Best-selling journalist Antony Loewenstein trav­els across Afghanistan, Pakistan, Haiti, Papua New Guinea, the United States, Britain, Greece, and Australia to witness the reality of disaster capitalism. He discovers how companies such as G4S, Serco, and Halliburton cash in on or­ganized misery in a hidden world of privatized detention centers, militarized private security, aid profiteering, and destructive mining.

Disaster has become big business. Talking to immigrants stuck in limbo in Britain or visiting immigration centers in America, Loewenstein maps the secret networks formed to help cor­porations bleed what profits they can from economic crisis. He debates with Western contractors in Afghanistan, meets the locals in post-earthquake Haiti, and in Greece finds a country at the mercy of vulture profiteers. In Papua New Guinea, he sees a local commu­nity forced to rebel against predatory resource companies and NGOs.

What emerges through Loewenstein’s re­porting is a dark history of multinational corpo­rations that, with the aid of media and political elites, have grown more powerful than national governments. In the twenty-first century, the vulnerable have become the world’s most valu­able commodity. Disaster Capitalism is published by Verso in 2015 and in paperback in January 2017.

Profits_of_doom_cover_350Vulture capitalism has seen the corporation become more powerful than the state, and yet its work is often done by stealth, supported by political and media elites. The result is privatised wars and outsourced detention centres, mining companies pillaging precious land in developing countries and struggling nations invaded by NGOs and the corporate dollar. Best-selling journalist Antony Loewenstein travels to Afghanistan, Pakistan, Haiti, Papua New Guinea and across Australia to witness the reality of this largely hidden world of privatised detention centres, outsourced aid, destructive resource wars and militarized private security. Who is involved and why? Can it be stopped? What are the alternatives in a globalised world? Profits of Doom, published in 2013 and released in an updated edition in 2014, challenges the fundamentals of our unsustainable way of life and the money-making imperatives driving it. It is released in an updated edition in 2014.
forgodssakecover Four Australian thinkers come together to ask and answer the big questions, such as: What is the nature of the universe? Doesn't religion cause most of the conflict in the world? And Where do we find hope?   We are introduced to different belief systems – Judaism, Christianity, Islam – and to the argument that atheism, like organised religion, has its own compelling logic. And we gain insight into the life events that led each author to their current position.   Jane Caro flirted briefly with spiritual belief, inspired by 19th century literary heroines such as Elizabeth Gaskell and the Bronte sisters. Antony Loewenstein is proudly culturally, yet unconventionally, Jewish. Simon Smart is firmly and resolutely a Christian, but one who has had some of his most profound spiritual moments while surfing. Rachel Woodlock grew up in the alternative embrace of Baha'i belief but became entranced by its older parent religion, Islam.   Provocative, informative and passionately argued, For God's Sakepublished in 2013, encourages us to accept religious differences, but to also challenge more vigorously the beliefs that create discord.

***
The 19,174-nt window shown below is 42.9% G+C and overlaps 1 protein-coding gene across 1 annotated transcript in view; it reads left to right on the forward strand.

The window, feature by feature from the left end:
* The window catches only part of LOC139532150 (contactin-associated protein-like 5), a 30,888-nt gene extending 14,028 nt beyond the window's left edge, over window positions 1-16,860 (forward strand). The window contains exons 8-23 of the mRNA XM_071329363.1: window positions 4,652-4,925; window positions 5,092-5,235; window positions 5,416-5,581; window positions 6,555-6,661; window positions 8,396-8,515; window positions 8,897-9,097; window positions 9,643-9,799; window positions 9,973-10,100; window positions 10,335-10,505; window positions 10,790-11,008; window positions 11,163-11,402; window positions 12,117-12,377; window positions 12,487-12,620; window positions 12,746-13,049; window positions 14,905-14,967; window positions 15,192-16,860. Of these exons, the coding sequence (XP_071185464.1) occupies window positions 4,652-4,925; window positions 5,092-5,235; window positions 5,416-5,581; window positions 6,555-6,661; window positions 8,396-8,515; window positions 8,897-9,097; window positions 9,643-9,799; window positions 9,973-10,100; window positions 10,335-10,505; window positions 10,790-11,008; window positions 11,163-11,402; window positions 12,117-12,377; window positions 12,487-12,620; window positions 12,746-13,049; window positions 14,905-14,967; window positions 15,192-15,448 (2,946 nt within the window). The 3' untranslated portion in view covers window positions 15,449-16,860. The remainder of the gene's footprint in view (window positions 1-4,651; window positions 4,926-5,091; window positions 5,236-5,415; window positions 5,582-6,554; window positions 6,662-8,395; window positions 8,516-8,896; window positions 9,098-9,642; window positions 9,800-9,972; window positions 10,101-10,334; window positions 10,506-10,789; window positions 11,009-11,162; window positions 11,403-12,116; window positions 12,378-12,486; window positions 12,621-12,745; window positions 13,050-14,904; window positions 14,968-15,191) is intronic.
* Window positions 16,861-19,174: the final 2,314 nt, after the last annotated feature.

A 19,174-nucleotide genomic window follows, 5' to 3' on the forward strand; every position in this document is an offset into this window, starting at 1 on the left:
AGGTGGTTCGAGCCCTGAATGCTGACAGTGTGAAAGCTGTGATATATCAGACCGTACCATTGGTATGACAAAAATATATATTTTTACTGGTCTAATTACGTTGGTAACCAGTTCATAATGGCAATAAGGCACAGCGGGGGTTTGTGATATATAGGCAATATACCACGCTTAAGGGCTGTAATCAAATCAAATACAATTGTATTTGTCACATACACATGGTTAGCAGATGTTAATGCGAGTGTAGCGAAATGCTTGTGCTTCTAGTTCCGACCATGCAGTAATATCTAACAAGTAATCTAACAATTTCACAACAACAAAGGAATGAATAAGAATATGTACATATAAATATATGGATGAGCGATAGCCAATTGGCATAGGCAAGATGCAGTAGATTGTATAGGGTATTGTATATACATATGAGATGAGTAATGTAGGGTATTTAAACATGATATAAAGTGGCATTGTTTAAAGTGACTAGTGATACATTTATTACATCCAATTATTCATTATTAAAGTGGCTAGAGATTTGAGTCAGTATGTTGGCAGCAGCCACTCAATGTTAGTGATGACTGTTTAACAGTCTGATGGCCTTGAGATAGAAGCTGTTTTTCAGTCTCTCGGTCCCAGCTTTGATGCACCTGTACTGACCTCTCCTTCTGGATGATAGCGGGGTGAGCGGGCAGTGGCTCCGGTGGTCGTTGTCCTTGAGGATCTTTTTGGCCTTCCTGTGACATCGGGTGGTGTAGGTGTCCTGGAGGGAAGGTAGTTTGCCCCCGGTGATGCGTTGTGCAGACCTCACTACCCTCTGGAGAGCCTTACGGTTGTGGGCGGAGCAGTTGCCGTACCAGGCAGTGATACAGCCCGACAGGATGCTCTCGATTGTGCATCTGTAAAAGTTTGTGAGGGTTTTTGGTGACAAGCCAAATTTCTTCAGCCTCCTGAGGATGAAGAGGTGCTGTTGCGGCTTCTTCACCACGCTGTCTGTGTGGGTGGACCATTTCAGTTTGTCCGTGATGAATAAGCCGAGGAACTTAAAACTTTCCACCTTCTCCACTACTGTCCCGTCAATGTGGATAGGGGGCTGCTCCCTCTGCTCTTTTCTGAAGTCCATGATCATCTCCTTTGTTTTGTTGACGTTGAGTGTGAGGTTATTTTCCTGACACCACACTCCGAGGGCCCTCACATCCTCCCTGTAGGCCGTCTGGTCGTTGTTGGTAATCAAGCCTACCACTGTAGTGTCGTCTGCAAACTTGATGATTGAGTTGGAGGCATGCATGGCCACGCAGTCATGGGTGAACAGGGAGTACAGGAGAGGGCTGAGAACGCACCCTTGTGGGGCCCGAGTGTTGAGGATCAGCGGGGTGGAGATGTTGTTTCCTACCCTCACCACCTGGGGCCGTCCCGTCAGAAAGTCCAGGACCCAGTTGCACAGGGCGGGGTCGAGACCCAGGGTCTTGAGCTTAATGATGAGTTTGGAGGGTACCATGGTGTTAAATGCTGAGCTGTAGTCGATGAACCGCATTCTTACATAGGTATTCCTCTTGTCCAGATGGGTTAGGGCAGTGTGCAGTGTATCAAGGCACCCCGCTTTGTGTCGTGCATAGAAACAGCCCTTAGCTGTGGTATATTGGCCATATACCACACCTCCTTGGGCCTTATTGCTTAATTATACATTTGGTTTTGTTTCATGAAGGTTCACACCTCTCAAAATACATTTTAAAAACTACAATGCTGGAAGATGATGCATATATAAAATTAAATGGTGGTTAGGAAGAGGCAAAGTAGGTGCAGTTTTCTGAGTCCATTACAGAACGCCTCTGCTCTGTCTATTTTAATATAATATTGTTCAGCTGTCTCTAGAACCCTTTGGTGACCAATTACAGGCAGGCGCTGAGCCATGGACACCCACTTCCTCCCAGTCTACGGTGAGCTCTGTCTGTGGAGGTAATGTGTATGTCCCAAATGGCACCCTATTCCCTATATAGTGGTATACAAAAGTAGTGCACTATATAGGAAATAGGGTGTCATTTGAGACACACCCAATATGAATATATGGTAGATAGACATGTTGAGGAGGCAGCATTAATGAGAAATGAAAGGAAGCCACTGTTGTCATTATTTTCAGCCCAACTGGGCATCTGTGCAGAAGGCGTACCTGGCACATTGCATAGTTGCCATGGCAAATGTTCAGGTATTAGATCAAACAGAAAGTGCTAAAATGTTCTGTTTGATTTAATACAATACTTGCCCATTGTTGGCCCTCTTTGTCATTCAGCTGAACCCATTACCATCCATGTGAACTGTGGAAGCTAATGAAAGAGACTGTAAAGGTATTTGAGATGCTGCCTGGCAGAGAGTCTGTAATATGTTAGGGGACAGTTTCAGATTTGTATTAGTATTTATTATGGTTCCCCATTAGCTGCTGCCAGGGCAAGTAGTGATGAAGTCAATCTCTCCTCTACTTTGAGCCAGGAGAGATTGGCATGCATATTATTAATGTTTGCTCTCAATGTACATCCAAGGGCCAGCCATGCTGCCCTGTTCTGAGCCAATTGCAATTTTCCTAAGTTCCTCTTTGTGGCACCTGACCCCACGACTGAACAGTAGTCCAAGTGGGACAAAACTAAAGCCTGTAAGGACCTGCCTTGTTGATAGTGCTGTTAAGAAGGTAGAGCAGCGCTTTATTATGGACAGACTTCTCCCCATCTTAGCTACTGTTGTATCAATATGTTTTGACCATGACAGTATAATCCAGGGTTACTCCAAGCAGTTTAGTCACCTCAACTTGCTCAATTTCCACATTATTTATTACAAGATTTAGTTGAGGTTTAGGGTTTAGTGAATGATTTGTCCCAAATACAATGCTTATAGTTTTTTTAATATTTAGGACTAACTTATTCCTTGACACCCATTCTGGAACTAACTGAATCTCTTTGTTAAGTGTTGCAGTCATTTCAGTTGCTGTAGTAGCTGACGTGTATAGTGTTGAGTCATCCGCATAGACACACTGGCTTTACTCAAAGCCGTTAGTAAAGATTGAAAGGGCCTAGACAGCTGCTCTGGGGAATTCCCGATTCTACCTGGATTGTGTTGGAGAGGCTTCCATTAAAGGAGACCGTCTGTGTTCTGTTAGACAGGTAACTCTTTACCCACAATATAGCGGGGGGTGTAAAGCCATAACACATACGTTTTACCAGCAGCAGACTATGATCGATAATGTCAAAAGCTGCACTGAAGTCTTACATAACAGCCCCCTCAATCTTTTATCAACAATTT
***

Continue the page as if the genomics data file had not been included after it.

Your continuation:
After Zionism, published in 2012 and 2013 with co-editor Ahmed Moor, brings together some of the world s leading thinkers on the Middle East question to dissect the century-long conflict between Zionism and the Palestinians, and to explore possible forms of a one-state solution. Time has run out for the two-state solution because of the unending and permanent Jewish colonization of Palestinian land. Although deep mistrust exists on both sides of the conflict, growing numbers of Palestinians and Israelis, Jews and Arabs are working together to forge a different, unified future. Progressive and realist ideas are at last gaining a foothold in the discourse, while those influenced by the colonial era have been discredited or abandoned. Whatever the political solution may be, Palestinian and Israeli lives are intertwined, enmeshed, irrevocably. This daring and timely collection includes essays by Omar Barghouti, Jonathan Cook, Joseph Dana, Jeremiah Haber, Jeff Halper, Ghada Karmi, Antony Loewenstein, Saree Makdisi, John Mearsheimer, Ahmed Moor, Ilan Pappe, Sara Roy and Phil Weiss.
The 2008 financial crisis opened the door for a bold, progressive social movement. But despite widespread revulsion at economic inequity and political opportunism, after the crash very little has changed. Has the Left failed? What agenda should progressives pursue? And what alternatives do they dare to imagine? Left Turn, published by Melbourne University Press in 2012 and co-edited with Jeff Sparrow, is aimed at the many Australians disillusioned with the political process. It includes passionate and challenging contributions by a diverse range of writers, thinkers and politicians, from Larissa Berendht and Christos Tsiolkas to Guy Rundle and Lee Rhiannon. These essays offer perspectives largely excluded from the mainstream. They offer possibilities for resistance and for a renewed struggle for change.
The Blogging Revolution, released by Melbourne University Press in 2008, is a colourful and revelatory account of bloggers around the globe why live and write under repressive regimes - many of them risking their lives in doing so. Antony Loewenstein's travels take him to private parties in Iran and Egypt, internet cafes in Saudi Arabia and Damascus, to the homes of Cuban dissidents and into newspaper offices in Beijing, where he discovers the ways in which the internet is threatening the ruld of governments. Through first-hand investigations, he reveals the complicity of Western multinationals in assisting the restriction of information in these countries and how bloggers are leading the charge for change. The blogging revolution is a superb examination about the nature of repression in the twenty-first century and the power of brave individuals to overcome it. It was released in an updated edition in 2011, post the Arab revolutions, and an updated Indian print version in 2011.
The best-selling book on the Israel/Palestine conflict, My Israel Question - on Jewish identity, the Zionist lobby, reporting from Palestine and future Middle East directions - was released by Melbourne University Press in 2006. A new, updated edition was released in 2007 (and reprinted again in 2008). The book was short-listed for the 2007 NSW Premier's Literary Award. Another fully updated, third edition was published in 2009. It was released in all e-book formats in 2011. An updated and translated edition was published in Arabic in 2012.